How does your queer identity influence your approach to dance?

It allows me to hone in on sensation and the experience of movement, rather than filling specific traditional roles or worrying about being pretty. I get to experiment with the body moving, and play with both masculine and feminine energies.

 

PATRICK OTSUKI

@genevablaus

Dance Specialty

Modern Contemporary. It attracts so many artists because it is boundless; free of a formal overarching movement vocabulary.

How did you get started?
I'm a late-in-life dancer. Embarrassingly, I was inspired by Natalie Portman in Black Swan and took the plunge, with the encouragement of a dear friend, into collegiate dance classes at the ripe age of 21. I have been obsessed with dance since, taking contemporary modern, ballet, jazz, and company classes at Emory University.

Where can we see you perform?

I'm a member of the newly founded ImmerseATL under the direction of Atlanta Ballet Mistress Sarah Hillmer. Our season is coming to a close having just collaborated with Staibdance's production of the Rite of Spring. I'm also a drag performer who has performed for several years at shows like Brigitte Bidet's Tossed Salad and who occasionally performs at Mary's where I was crowned Miss Glitz 2016.

How does the Atlanta dance community differ from other cities?

Atlanta is a special place for dance. Programs at Emory, KSU, UGA, Spelman, and the Atlanta Ballet feed talented artists into the city constantly, while other artists migrate to Atlanta from prestigious programs at FSU, UF. New York City is no longer the only city that can offer a dancer a career.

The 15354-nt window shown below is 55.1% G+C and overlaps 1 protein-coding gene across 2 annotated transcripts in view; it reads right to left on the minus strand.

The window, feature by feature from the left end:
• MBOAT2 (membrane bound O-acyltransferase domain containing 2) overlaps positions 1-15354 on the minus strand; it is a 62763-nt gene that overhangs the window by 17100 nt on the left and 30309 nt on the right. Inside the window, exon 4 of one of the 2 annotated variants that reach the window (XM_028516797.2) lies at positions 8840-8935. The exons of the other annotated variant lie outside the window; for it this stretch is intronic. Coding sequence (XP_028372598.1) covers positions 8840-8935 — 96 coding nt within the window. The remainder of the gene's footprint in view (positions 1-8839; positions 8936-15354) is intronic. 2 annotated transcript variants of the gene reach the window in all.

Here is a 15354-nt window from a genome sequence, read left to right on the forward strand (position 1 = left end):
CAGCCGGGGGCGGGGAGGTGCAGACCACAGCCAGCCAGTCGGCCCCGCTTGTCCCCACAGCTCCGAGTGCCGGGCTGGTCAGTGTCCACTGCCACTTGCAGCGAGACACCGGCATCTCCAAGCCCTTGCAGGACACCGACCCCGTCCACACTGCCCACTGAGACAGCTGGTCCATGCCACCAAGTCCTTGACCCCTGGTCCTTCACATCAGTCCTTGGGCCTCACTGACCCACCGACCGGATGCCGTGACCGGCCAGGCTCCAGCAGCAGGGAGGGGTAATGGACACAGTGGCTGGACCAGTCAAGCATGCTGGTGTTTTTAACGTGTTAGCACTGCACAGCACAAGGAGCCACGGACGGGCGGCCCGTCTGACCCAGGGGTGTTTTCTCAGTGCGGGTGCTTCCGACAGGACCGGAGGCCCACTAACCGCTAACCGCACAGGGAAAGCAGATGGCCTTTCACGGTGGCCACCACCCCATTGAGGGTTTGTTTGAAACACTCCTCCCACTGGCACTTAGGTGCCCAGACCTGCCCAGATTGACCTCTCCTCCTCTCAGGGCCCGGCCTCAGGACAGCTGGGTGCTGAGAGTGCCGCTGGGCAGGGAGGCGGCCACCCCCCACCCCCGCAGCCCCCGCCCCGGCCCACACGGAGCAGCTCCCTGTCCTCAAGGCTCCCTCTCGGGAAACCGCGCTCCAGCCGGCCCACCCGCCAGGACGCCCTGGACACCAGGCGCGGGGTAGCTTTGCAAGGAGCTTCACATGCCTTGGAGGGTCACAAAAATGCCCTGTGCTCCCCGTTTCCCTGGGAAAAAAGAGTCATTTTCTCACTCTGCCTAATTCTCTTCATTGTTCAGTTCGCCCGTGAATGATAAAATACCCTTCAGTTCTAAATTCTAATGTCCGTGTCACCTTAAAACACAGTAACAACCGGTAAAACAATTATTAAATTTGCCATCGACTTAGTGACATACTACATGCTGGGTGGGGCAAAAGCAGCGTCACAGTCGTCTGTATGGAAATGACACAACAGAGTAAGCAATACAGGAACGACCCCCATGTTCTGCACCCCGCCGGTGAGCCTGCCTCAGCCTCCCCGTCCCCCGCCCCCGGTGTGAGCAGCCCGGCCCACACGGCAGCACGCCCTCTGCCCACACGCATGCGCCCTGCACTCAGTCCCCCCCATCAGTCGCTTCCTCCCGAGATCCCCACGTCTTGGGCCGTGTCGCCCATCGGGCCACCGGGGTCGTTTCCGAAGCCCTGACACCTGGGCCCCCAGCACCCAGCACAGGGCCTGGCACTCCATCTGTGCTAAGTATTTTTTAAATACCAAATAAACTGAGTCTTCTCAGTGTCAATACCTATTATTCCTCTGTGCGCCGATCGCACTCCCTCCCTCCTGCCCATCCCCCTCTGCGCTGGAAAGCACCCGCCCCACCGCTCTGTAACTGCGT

How does your queer identity influence your approach to dance?

My queerness is inextricably bound to my dance life. I began dance and drag simultaneously. My success as a late-in-life dancer is deeply influenced by my work as a drag performer. … I have grown a certain appreciation and aptitude for performance quality. The best drag performers create strong connections with their audiences, and that’s a skill choreographers appreciate and enjoy working with. The realization of my queerness also helped me create a relation with and appreciation of my body.

 

CORIAN ELLISOR

@cel1984

Dance Specialties

Contemporary with an emphasis in Storytelling

How did you get started?

I started dancing at a small studio in Spring, Texas when I was 13. It was one of those all-in-one dance, cheer, gymnastics and baton twirling places. I attended for a few years, but wasn't really into it so I quit. I picked back up dance in college while I was trying to figure out my major.

Where can we see you perform?

You can see me host Rupaul's Drag Race every Thursday at Mary's. You can also see me the first Saturday every month at Mary's for Gurlfrandz. I teach a contemporary dance adult class every Wednesday at Callanwolde Fine Art Center.

How does the Atlanta dance community differ from other cities?

It’s been great for me because it allows me to do anything that I want. I’ve had the opportunity to create and be seen in conventional and nonconventional spaces. It’s also very interdisciplinary, which helps cross promote and allows people from different mediums to work together.

How does your queer identity influence your approach to dance?

It’s shown more recently in my fusion of dance and drag. I just finished my thesis performance for my MFA at George Washington University. I used drag and dance to explain my struggles through the current social and political climate.